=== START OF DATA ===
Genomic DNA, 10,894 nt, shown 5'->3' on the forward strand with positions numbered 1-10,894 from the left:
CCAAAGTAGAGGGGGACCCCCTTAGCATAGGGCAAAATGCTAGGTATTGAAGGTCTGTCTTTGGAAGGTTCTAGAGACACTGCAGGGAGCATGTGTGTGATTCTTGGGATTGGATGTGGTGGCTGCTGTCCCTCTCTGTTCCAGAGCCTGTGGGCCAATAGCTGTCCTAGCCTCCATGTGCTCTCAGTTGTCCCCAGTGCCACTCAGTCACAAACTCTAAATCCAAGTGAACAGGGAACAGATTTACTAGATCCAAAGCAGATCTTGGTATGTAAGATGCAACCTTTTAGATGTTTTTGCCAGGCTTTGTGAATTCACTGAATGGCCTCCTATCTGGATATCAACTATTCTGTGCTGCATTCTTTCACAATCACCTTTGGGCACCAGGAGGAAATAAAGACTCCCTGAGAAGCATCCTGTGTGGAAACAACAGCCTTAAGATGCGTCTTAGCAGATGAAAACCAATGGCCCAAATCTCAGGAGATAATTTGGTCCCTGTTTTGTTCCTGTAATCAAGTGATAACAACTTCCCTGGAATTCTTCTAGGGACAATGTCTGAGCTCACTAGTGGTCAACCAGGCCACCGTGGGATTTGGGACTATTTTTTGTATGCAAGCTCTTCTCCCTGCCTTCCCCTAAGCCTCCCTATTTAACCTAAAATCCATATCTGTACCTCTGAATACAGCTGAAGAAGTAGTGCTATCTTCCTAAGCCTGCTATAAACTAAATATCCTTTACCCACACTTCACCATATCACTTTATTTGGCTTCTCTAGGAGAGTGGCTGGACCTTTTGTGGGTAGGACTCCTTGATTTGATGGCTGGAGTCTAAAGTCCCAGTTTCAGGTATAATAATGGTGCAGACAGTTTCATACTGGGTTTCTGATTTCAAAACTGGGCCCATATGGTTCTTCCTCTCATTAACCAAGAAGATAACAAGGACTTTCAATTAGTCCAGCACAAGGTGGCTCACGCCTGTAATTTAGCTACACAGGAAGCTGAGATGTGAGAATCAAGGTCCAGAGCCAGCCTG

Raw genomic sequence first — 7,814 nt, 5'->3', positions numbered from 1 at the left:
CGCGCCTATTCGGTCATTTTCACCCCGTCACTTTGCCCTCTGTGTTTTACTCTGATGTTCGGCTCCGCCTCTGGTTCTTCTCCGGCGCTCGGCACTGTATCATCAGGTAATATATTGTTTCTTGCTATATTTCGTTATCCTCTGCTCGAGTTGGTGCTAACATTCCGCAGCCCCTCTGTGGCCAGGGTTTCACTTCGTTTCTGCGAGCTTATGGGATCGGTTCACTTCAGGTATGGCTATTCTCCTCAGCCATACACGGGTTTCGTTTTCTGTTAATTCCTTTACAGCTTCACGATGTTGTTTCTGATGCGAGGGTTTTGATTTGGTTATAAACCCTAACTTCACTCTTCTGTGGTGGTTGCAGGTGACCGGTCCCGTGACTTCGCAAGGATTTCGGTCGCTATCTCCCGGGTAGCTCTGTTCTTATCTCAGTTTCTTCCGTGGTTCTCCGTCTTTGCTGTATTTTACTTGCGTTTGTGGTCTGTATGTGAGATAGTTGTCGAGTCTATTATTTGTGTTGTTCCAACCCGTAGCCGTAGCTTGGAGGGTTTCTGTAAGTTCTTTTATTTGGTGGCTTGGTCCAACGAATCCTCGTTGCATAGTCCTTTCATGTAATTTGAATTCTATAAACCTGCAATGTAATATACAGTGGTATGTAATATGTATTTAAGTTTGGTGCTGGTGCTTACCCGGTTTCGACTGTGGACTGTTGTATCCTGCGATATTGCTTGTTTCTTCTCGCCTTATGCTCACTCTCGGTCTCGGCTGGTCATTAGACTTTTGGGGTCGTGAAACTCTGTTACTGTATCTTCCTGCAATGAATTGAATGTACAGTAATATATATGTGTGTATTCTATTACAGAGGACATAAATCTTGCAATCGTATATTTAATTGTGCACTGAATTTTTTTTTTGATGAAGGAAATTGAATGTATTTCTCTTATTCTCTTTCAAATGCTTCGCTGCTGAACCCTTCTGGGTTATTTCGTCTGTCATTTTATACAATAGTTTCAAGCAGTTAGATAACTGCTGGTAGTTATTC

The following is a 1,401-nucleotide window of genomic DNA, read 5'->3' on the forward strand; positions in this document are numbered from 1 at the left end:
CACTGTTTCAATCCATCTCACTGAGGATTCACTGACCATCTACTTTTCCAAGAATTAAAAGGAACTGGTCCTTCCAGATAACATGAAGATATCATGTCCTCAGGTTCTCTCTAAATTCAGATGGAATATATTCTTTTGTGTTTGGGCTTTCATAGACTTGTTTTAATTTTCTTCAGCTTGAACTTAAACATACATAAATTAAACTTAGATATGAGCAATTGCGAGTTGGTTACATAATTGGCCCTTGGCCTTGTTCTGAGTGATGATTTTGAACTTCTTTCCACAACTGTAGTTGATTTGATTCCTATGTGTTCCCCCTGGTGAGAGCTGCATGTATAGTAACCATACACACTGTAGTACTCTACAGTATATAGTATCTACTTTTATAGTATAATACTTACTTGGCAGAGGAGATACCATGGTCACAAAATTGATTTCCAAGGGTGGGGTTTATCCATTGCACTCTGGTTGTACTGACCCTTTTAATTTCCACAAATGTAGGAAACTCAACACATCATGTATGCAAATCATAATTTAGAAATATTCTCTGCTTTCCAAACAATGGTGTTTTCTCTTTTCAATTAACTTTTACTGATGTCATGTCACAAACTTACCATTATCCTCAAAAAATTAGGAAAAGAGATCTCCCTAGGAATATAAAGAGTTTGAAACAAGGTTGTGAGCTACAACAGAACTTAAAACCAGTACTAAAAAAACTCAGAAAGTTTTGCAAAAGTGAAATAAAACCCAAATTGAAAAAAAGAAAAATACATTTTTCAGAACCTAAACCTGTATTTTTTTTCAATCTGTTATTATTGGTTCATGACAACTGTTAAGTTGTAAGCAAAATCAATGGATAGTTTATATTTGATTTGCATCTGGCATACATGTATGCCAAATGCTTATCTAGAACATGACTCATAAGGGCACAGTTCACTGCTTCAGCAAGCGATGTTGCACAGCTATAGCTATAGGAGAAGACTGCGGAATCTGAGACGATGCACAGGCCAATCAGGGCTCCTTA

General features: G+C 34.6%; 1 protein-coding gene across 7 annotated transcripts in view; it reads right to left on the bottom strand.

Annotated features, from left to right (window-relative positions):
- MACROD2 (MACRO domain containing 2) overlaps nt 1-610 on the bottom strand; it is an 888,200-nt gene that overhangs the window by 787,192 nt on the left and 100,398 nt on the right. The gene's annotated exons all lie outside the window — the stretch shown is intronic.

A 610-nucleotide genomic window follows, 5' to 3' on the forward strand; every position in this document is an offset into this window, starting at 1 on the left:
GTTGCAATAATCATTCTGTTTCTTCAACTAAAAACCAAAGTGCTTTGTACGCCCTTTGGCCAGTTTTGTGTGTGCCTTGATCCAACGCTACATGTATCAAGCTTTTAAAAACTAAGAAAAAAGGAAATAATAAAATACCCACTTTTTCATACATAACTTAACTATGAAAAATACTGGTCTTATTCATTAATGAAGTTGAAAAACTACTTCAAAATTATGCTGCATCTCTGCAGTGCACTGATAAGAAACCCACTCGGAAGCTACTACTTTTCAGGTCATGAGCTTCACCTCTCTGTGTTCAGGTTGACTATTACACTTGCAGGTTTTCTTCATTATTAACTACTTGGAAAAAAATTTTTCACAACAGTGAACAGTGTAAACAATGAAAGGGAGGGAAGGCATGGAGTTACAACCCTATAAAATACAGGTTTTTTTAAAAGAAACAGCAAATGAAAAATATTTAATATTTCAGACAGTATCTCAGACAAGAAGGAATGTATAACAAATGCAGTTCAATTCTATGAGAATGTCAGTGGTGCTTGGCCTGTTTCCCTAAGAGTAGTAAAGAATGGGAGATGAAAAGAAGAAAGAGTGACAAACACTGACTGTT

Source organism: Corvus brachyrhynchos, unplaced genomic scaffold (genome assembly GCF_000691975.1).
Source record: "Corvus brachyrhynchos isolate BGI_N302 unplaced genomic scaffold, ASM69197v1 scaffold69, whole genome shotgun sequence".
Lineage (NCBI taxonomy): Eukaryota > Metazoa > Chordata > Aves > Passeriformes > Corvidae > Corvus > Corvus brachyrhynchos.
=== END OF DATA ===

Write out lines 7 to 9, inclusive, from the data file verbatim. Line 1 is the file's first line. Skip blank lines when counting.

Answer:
General features: G+C 34.6%; 1 protein-coding gene across 7 annotated transcripts in view; it reads right to left on the bottom strand.

Annotated features, from left to right (window-relative positions):
- MACROD2 (MACRO domain containing 2) overlaps nt 1-610 on the bottom strand; it is an 888,200-nt gene that overhangs the window by 787,192 nt on the left and 100,398 nt on the right. The gene's annotated exons all lie outside the window — the stretch shown is intronic.